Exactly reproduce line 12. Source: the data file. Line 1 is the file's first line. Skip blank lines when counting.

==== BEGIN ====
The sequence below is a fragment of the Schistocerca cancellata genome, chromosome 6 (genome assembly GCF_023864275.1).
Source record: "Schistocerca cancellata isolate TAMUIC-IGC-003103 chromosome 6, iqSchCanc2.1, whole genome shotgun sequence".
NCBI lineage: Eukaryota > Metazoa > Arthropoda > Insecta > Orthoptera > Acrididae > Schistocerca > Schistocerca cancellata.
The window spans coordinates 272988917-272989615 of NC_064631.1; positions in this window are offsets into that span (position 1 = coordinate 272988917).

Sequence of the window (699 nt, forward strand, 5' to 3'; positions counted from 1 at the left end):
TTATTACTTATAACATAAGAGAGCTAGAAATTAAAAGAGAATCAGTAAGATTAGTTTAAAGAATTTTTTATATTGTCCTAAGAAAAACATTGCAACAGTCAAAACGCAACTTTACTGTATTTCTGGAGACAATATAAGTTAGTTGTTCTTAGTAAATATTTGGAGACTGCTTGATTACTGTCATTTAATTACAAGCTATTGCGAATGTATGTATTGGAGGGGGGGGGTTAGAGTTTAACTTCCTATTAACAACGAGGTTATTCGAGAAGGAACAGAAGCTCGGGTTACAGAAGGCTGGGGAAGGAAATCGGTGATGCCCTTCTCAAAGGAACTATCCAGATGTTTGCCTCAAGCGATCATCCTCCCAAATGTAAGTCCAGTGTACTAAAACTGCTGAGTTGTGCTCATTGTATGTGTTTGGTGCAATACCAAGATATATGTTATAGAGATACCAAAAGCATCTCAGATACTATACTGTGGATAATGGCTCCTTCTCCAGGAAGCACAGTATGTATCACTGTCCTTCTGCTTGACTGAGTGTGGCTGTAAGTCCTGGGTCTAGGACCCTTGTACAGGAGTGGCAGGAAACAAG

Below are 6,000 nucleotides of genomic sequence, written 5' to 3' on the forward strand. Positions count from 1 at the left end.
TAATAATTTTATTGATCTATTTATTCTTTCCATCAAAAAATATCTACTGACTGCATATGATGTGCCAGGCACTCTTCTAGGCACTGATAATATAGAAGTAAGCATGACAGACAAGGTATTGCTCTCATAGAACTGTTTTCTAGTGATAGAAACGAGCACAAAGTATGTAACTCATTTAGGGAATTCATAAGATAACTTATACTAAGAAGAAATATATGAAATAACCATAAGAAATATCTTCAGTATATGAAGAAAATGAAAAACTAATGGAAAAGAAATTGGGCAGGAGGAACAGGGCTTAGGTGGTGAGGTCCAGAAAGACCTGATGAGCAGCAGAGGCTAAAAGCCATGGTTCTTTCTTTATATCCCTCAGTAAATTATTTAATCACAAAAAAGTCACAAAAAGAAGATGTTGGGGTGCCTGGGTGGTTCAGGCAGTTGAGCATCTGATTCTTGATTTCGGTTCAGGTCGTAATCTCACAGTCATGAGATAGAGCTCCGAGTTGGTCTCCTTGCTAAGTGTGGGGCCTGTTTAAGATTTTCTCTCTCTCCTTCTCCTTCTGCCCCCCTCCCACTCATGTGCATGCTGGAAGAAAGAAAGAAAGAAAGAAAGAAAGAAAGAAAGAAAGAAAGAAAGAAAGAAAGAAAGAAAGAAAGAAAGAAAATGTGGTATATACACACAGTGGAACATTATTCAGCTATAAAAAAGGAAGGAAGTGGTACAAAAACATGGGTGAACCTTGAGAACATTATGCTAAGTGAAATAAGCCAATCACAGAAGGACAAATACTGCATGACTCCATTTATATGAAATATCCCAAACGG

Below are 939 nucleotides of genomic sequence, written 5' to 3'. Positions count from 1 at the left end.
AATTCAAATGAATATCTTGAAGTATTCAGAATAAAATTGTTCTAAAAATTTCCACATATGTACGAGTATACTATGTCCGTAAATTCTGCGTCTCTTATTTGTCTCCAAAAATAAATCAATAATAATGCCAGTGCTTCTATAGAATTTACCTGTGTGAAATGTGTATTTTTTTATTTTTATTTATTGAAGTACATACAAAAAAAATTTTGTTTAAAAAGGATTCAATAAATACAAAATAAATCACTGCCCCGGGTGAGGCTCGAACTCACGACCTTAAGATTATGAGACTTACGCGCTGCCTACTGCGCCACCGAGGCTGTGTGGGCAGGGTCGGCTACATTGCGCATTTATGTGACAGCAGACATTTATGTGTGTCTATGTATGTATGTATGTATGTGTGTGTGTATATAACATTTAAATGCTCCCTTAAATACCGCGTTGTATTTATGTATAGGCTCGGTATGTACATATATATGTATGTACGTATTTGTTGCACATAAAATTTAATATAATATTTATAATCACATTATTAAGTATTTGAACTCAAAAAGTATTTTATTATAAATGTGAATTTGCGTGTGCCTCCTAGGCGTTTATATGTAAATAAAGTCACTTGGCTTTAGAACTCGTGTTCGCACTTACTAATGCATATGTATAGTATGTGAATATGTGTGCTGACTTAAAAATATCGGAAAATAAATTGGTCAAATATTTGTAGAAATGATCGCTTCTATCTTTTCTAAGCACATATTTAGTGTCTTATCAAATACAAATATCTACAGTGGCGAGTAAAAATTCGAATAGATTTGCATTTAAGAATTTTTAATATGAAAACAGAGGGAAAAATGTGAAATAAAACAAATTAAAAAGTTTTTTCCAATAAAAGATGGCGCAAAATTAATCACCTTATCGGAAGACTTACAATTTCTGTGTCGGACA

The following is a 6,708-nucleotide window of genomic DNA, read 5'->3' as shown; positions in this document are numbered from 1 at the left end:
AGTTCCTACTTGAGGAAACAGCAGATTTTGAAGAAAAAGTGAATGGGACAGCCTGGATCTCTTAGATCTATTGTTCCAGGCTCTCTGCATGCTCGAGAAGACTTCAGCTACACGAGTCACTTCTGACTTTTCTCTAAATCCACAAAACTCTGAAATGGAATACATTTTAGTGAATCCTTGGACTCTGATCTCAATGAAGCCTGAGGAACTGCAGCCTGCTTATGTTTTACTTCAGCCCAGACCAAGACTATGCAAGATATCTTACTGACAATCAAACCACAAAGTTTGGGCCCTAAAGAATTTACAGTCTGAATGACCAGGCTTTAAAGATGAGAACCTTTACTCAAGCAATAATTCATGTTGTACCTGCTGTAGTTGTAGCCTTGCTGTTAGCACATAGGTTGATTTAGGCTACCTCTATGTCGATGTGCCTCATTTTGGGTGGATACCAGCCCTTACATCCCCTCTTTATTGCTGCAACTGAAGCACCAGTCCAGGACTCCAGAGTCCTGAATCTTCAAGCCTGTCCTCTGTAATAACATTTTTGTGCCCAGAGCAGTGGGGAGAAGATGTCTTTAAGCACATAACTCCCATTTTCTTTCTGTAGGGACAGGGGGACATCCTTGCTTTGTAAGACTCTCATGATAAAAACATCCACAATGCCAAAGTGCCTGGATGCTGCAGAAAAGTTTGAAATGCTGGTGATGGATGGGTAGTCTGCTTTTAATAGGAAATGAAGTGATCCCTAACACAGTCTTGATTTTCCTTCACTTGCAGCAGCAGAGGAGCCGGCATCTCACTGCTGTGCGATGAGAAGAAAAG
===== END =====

AGTTCCTACTTGAGGAAACAGCAGATTTTGAAGAAAAAGTGAATGGGACAGCCTGGATCTCTTAGATCTATTGTTCCAGGCTCTCTGCATGCTCGAGAAGACTTCAGCTACACGAGTCACTTCTGACTTTTCTCTAAATCCACAAAACTCTGAAATGGAATACATTTTAGTGAATCCTTGGACTCTGATCTCAATGAAGCCTGAGGAACTGCAGCCTGCTTATGTTTTACTTCAGCCCAGACCAAGACTATGCAAGATATCTTACTGACAATCAAACCACAAAGTTTGGGCCCTAAAGAATTTACAGTCTGAATGACCAGGCTTTAAAGATGAGAACCTTTACTCAAGCAATAATTCATGTTGTACCTGCTGTAGTTGTAGCCTTGCTGTTAGCACATAGGTTGATTTAGGCTACCTCTATGTCGATGTGCCTCATTTTGGGTGGATACCAGCCCTTACATCCCCTCTTTATTGCTGCAACTGAAGCACCAGTCCAGGACTCCAGAGTCCTGAATCTTCAAGCCTGTCCTCTGTAATAACATTTTTGTGCCCAGAGCAGTGGGGAGAAGATGTCTTTAAGCACATAACTCCCATTTTCTTTCTGTAGGGACAGGGGGACATCCTTGCTTTGTAAGACTCTCATGATAAAAACATCCACAATGCCAAAGTGCCTGGATGCTGCAGAAAAGTTTGAAATGCTGGTGATGGATGGGTAGTCTGCTTTTAATAGGAAATGAAGTGATCCCTAACACAGTCTTGATTTTCCTTCACTTGCAGCAGCAGAGGAGCCGGCATCTCACTGCTGTGCGATGAGAAGAAAAG